Sunday, February 14, 2010

Classifications--who needs 'em?

In my previous post, I neglected to mention part of the conversation with my bariatric surgeon that remains stuck in my craw several days after the fact. I walked right into it, too, by asking him if I was still considered morbidly obese.

"No," he said, looking at his monitor. "Now you're considered 'severely obese'. Then comes 'obese', then 'overweight'."

"What would I be classified as if I reach 150 pounds?" I pressed, a glutton for punishment until the bitter end.

"You'd be considered 'overweight'," he said, adding a little eye roll that did not go unappreciated.

I wish this surprised me, but when I weighed 150 in my teens, people told me I was fat all the time. I'd love to go back in time and smack them all, and sometimes I actually do this in my head--kind of a Wile E. Coyote home movie--to lull me off to sleep instead of counting sheep. (I always sleep better than usual when I use this method of drifting off, too, but I digress.) I know a lot of adult women who would love to weigh 150, and when I look at pictures now, I looked good at that weight--curvy and healthy.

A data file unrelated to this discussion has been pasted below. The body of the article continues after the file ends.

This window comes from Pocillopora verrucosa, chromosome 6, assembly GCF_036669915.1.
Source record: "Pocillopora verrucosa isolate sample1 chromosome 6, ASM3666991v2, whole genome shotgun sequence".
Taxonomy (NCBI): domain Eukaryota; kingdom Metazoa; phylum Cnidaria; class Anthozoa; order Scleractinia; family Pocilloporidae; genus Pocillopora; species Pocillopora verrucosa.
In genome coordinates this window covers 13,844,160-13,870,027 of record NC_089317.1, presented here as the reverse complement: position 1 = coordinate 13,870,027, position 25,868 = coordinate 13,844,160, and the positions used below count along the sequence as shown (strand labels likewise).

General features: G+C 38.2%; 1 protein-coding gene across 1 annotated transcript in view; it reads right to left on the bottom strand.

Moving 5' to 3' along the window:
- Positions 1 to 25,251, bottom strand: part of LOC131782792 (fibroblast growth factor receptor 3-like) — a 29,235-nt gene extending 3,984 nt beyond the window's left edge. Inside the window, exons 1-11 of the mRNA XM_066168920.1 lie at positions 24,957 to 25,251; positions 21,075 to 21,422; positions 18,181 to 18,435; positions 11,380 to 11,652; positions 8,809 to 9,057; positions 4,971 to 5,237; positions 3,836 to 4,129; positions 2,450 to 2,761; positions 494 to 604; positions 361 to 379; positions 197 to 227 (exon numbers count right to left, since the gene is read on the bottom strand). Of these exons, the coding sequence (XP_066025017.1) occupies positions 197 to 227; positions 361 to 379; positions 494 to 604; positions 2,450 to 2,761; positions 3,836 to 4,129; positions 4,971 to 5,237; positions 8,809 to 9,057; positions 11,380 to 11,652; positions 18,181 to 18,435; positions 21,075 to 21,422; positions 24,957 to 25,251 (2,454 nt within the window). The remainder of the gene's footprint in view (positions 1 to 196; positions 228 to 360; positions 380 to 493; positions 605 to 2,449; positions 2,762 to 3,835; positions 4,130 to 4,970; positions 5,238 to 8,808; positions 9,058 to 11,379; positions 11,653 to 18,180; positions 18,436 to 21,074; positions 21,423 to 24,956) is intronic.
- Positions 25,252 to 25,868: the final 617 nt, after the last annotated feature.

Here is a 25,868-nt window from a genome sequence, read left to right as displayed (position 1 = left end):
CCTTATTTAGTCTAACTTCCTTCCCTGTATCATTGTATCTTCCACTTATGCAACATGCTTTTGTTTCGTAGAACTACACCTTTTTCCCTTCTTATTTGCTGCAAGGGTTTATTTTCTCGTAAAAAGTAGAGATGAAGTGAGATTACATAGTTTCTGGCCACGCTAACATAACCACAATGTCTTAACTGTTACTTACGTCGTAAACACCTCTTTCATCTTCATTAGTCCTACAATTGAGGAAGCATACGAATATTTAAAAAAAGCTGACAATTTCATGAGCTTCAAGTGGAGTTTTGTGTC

This kind of thing--the classifications of obesity--has historically been the kind of thing that can really trip me up if I let it. Well, I'm not going to let it. I don't know what made me ask the question. If you feel good, if you look good, if you're eating healthy and exercising, who cares what your classification is? I've always been shaped like a freakin' potato, even as a little kid. Such is life.

The more I think about it, the more I see that classifications of any kind aren't anyone's friend. Few are complimentary, much less insightful, in any way--they don't say squat about who a person really is. I could be classified as middle-aged, fat, barren, mentally ill, underemployed, and a host of other things that don't have a whole lot to do with who I really am.

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Seattle, WA, United States
This blog focuses largely on a personal journey to and through weight-loss surgery. It's also about reading, writing, animals, photography, love, humor, music, thinking out loud, and memes. In other
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